ROB ZEIGLER PHOTOGRAPHY

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Thanksgiving with the X-T1

My first trip with the X-T1 was a great success! It's just as light and portable as my Panasonic G6 was and in the case of the lenses they're even more portable since they're both primes. I always seem to have this dilemma the night before a trip: I'm sitting in front of my Think Tank Airport Essentials bag looking over my gear and wondering, "What exactly should I bring on this trip?" I have the 35mm film cameras and the X-T1, but then I wonder if I should bring along the Pocket Cinema Camera for video. Now we're talking about a tripod and maybe a slider and...ugh...you know what? Just the X-T1 it is. Pop on the 18mm, bring along the 35mm and let's just GO. 400 pics later, I was glad I didn't bring just the film cameras!

I won't even pretend that all 400 pics were pure gold, and for the sake of this blog post I'm only going to post some of the less family-oriented pics, but I did want to post a few examples of some of the files and mention a few notes below them. All of the following are straight out of camera JPGs:

A few observations:

  • I walked around my grandparent's property in Ohio for the first few pics, and a gentle round of snow flurries soon blossomed into a steady snowfall. I took care not to expose the camera or the lens to too much snow, but I was comforted by the fact that the camera is weather sealed. Unfortunately, neither the 18mm lens nor the 35mm lens are also weather sealed, so I protected them the most. Each of the lenses have the Fujifilm 52mm clear protector attached for piece of mind, and I think adding a screen protector to the back screen of the X-T1 will make me feel better the next time I expose it to the elements (accidentally or intentionally!).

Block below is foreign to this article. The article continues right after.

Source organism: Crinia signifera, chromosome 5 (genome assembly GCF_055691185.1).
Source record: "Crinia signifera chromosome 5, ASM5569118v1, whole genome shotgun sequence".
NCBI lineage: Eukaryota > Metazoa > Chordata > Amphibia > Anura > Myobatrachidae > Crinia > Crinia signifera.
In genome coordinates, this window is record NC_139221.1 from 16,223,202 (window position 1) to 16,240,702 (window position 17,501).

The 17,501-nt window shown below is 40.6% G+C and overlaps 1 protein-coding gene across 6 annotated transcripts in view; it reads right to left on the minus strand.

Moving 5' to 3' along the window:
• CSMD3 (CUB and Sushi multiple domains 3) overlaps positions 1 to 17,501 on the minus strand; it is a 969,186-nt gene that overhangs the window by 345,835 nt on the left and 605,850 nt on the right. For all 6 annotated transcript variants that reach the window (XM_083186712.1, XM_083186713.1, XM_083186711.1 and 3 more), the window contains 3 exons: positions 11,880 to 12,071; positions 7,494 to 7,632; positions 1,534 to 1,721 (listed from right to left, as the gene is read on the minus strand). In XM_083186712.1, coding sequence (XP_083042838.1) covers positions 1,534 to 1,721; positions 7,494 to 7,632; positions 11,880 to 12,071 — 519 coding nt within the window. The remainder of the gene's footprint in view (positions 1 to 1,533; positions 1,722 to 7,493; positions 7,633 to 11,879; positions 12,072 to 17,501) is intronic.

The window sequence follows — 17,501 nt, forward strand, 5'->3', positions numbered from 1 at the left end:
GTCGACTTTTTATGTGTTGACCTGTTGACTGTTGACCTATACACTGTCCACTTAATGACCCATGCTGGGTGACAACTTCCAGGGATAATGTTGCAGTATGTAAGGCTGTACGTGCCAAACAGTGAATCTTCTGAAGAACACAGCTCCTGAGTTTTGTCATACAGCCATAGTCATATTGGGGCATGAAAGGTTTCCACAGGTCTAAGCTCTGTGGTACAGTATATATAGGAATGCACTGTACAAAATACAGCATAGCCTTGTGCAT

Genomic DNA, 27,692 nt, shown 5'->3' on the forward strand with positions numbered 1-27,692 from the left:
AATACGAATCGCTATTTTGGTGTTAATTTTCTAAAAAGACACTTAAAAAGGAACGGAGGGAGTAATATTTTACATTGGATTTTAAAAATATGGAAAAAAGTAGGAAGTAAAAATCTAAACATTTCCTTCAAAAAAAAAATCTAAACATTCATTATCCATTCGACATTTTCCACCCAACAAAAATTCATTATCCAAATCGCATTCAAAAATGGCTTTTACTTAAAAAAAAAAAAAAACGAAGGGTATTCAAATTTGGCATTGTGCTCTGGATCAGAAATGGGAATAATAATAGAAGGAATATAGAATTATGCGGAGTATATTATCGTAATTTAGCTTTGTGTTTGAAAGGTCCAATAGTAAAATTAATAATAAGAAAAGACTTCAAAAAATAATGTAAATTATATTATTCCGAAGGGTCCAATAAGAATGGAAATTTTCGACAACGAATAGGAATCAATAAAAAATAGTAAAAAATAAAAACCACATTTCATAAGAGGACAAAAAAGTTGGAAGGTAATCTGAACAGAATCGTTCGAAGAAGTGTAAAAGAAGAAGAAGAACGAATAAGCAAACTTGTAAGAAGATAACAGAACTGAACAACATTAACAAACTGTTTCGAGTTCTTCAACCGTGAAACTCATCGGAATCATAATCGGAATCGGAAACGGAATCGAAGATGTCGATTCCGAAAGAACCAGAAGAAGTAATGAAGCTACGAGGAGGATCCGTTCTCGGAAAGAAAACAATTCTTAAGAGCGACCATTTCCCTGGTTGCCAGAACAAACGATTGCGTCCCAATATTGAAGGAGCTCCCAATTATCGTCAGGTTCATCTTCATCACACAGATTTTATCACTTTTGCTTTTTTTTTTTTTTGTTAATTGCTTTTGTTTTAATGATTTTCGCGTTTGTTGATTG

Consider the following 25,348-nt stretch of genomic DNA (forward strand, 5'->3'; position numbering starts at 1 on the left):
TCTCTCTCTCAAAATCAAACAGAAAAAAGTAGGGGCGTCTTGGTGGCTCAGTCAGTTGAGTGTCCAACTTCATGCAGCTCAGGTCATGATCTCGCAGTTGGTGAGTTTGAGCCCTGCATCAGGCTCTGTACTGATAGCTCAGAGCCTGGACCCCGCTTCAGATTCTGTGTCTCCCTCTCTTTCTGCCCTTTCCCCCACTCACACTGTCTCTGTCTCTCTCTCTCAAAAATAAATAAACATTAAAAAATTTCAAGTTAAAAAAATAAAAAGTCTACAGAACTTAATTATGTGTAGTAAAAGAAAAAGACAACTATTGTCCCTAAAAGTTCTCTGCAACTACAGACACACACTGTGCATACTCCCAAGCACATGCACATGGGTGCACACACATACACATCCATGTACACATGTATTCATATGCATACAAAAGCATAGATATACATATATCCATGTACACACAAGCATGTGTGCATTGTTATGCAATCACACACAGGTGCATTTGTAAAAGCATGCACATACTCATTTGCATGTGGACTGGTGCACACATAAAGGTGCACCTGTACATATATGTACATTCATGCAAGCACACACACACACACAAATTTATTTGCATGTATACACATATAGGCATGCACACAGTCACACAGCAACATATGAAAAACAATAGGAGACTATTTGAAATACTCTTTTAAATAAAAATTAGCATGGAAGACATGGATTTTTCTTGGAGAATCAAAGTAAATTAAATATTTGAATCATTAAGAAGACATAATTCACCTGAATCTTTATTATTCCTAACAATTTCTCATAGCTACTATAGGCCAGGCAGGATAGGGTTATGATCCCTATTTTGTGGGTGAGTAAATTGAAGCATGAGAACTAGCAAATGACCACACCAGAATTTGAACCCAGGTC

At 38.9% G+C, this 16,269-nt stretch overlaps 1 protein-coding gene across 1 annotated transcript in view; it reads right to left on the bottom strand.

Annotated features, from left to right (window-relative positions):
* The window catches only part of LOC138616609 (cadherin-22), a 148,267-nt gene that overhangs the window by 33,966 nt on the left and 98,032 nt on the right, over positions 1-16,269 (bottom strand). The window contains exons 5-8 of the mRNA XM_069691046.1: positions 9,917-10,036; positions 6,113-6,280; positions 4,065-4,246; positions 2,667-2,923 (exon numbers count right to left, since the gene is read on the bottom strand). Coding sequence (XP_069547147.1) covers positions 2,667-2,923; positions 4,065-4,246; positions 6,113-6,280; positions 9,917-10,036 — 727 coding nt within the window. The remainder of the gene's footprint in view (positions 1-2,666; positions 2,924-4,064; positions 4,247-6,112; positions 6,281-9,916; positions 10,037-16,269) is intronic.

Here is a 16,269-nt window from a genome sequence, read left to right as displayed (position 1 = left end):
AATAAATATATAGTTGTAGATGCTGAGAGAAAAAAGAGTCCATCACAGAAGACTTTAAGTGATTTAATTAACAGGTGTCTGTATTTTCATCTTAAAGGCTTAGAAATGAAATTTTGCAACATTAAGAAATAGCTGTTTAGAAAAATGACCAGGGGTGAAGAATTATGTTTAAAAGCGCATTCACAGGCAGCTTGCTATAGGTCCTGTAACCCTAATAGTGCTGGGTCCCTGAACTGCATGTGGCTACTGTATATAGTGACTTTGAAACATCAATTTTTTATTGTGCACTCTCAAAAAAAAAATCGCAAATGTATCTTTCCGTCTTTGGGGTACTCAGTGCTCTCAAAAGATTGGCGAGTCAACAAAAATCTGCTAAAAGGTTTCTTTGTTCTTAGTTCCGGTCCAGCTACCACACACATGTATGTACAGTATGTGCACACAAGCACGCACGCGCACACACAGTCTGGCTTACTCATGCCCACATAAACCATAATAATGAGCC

• Canadian geese spook so easily! If one goes, the rest are history as well. Unfortunately, despite careful sneaking on my part, the 35mm lens (50mm equivalent) doesn't have the reach to get up close and personal to these guys without scaring them off. I managed to snap a few quick shots off, and cropping in reveals some great details captured at high shutter speeds. I have no doubts that this camera will perform beautifully for wildlife with one of Fujifilim's X series zooms mounted on it. I've read about the 50mm-140mm f/2.8 that just got released, but for my needs I think I might look into a used 55mm-200mm f/3.5 - f/4.8.
  • The majority of the indoor photos were shot with the 35mm wide open at f/1.4. Even then, the ISO had to be pushed up to 3200 and in some cases, as the evening hours settled in, all the way up to 6400. This was the first time I met my niece (the baby pictured) and the full res files of my brother feeding her (above) are absolutely gorgeous even at such high ISO.

So there you have it. Just a small sample of Thanksgiving with the X-T1. It's all about cold weather, a warm fire, good food and visiting with family. When you have a camera and lens that can capture such sharp photos in such low light, it only serves to better preserve those precious moments. I couldn't be happier